China Wants No Icons

From iconic to patriotic


Take note of this, architects, especially in the West: Xi Jinping does not like buildings with “weird” shapes. He stated this bluntly – and when a president of the People’s Republic of China says something bluntly, it has got to be taken seriously – during an art symposium held in the capital some weeks ago in which the old (not to say hackneyed) theme of how art “should serve the people” was discussed. It is rare for a top world dignitary to attend events of this kind, but in a very prepared speech that lasted all of two hours, the Chinese leader defended an architecture of moral purity at the service of values, which he defined, falling into utter corniness, as being “like sunshine from the blue sky and the breeze in spring that will inspire minds, warm hearts, cultivate taste and clear up undesirable work styles.”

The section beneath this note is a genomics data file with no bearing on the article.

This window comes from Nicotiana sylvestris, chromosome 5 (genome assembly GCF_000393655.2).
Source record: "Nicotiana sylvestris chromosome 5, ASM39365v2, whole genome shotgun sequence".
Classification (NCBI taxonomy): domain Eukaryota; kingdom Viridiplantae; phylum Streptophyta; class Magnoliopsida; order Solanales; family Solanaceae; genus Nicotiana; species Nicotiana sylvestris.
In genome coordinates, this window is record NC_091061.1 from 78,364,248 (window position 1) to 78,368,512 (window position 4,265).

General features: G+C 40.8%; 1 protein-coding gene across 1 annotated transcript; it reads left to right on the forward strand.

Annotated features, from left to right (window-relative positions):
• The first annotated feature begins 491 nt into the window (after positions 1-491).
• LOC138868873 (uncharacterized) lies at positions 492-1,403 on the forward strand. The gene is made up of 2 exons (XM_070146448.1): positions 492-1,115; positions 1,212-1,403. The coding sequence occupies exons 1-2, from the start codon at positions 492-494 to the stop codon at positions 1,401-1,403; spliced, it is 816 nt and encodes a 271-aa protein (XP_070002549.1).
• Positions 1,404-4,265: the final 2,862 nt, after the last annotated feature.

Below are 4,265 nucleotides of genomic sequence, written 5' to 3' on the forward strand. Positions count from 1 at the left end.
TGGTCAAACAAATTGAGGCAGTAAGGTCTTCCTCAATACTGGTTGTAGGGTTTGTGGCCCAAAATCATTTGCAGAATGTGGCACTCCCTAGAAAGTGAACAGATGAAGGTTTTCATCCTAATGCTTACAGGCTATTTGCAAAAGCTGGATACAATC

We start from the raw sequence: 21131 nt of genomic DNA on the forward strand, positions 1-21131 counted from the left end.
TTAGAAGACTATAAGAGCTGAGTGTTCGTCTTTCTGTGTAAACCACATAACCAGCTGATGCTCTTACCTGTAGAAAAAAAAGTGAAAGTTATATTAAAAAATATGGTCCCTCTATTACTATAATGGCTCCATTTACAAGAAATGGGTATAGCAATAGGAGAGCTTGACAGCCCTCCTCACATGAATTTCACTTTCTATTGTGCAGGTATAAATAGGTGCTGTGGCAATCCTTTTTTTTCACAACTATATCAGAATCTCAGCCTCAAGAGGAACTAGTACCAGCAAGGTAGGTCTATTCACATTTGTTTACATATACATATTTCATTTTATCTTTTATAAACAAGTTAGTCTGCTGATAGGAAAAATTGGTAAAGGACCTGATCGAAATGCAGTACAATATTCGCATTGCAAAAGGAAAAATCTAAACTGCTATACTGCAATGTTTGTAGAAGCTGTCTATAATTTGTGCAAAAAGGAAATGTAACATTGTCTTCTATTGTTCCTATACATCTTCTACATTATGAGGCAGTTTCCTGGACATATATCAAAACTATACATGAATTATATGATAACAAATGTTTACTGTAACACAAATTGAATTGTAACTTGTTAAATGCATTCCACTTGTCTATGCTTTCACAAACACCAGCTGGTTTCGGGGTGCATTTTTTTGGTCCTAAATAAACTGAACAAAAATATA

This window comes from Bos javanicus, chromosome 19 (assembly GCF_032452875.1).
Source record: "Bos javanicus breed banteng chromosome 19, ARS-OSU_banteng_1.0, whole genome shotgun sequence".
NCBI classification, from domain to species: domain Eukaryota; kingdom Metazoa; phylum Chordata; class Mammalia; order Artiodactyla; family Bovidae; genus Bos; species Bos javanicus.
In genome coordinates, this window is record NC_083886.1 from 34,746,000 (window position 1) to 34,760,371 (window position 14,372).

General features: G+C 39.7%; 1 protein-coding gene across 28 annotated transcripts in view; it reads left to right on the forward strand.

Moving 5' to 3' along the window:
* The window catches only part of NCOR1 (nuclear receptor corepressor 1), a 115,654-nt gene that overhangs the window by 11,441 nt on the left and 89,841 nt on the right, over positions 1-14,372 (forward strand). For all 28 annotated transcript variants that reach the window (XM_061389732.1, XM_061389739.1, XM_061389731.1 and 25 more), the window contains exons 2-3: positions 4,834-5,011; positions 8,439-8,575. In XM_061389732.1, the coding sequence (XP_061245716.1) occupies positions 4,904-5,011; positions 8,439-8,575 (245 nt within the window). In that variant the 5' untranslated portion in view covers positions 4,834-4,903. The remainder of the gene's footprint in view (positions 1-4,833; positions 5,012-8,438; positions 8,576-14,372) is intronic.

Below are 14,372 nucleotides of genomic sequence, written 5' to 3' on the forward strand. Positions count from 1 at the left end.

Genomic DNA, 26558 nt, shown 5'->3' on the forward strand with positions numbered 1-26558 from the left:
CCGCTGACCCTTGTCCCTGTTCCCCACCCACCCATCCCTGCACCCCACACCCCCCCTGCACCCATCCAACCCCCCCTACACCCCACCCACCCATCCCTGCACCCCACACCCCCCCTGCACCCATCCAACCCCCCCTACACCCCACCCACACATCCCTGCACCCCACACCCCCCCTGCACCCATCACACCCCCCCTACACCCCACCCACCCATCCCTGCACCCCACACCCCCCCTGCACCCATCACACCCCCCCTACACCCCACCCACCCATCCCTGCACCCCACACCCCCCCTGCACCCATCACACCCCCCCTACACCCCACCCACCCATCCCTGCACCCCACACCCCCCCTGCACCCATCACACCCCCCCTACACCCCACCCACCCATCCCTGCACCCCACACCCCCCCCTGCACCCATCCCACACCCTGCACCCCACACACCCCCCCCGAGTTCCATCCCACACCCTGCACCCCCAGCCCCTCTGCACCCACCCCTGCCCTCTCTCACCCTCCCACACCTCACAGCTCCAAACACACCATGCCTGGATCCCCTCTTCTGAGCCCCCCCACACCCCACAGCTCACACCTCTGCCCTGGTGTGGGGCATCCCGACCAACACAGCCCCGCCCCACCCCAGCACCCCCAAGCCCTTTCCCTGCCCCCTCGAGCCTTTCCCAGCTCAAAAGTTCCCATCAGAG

The specific example he used to illustrate “weird” architecture was the CCTV (Chinese Central Television) headquarters in Beijing, a building completed by the Dutch architect Rem Koolhaas in 2008 which locals, because of its strange shape and not without a dose of jest, have nicknamed ‘Big Pants.’ Xi Jinping called for a shift to more “patriotic art,” but without explaining what exactly he meant by ‘patriotic,’ whether moral construction, moderate style, or perhaps art made for the Chinese and by the Chinese. At any rate his statement is a warning of a change in the course set a couple of decades ago, when China’s government decided that the best way to convey to the world the image of a new and vibrant financial and global China was through iconic architecture.

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